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Image: CommonSenseHome.com

Like it or not, colder weather is coming. And with snow and ice looming, it might feel like Mother Nature is going to have the upper hand for the next few months. Taking the time to properly prepare your home for winter can take the sting out of those bitterly cold mornings—and it’s easy to do, according to our friends at HGTV.

First, prepare in advance for things you know are going to happen—the heating bill will increase, you’ll need rock salt, and it’s a good idea to get the furnace tuned up and change the furnace filter. So set aside some money now to account for those expenses.

You’ll also want to check your windows—are they drafty and letting cold air in? A quick fix is to stop at a home improvement store for clear plastic covering that seals the window area without obscuring the view. You can also caulk around the window frame to reduce air movement into and out of the house.

Switch your ceiling fans to a clockwise rotation to push air downward and help you to feel warmer. This also saves you money on heating bills!

If you’re a fan of warm fires in the fireplace, get your fireplace inspected to be sure that it’s safe for burning. A chimney sweep will clean the inside of the fireplace to reduce or eliminate the chances that something in the chimney could catch on fire. The sweep can also repair a loose damper, which allows cold air to flow right down into the chimney and out into your living space.

Doors tend to be very drafty, so roll blankets up along the bottom of doors to keep the cold air at bay. You can also get creative and sew your own “draft buster.” Or check out the array of trendy, funny, and downright adorable ones on Etsy.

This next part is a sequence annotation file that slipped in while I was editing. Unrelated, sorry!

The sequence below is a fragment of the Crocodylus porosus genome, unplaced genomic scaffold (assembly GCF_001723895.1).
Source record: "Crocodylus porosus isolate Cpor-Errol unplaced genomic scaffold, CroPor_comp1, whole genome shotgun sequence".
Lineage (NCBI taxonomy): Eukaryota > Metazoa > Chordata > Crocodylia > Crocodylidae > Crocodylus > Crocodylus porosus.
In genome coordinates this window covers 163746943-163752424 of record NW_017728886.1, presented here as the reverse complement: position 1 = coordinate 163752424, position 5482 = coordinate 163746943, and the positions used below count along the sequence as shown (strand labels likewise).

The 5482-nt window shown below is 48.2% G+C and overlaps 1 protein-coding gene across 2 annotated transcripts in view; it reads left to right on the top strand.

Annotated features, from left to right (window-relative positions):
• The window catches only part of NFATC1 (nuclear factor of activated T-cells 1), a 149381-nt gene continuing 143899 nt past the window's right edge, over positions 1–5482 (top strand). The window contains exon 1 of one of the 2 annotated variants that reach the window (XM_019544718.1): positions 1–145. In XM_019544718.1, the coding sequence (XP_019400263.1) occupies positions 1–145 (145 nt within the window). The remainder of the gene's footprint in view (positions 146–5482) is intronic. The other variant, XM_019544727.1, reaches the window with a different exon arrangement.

On the outside of your home, turn off water faucets to prevent them from freezing and possibly bursting. And check the gutters to be sure they aren’t full of leaves. A backed-up gutter can lead to water making its way into your home.

According to BobVila.com, it’s important to check the tree branches on your property to ensure they’re healthy and aren’t too close to electrical wires. If a branch, especially a pine tree branch, is weighed down by snow and ice, it can pose a big problem to wires. Trim as needed to protect the trees and the electrical lines.

Finally, take a look around your yard. Are there still ceramic pots outside? Dump out the soil and bring them inside to prevent them from shattering during winter’s freezes and thaws. Bring your gardening tools inside and replace them with snow shovels for easy access, and get the snowblower tuned-up before the first big snowfall.

While you’re at it, don’t forget to put the snow brush and ice scraper back into your car.

Prepare a little at a time so you don’t feel overwhelmed and be sure to schedule service calls in advance to beat the rush. Once you’ve accomplished your winter preparation goals, you’ll be ready to kick back and watch the snowflakes fly.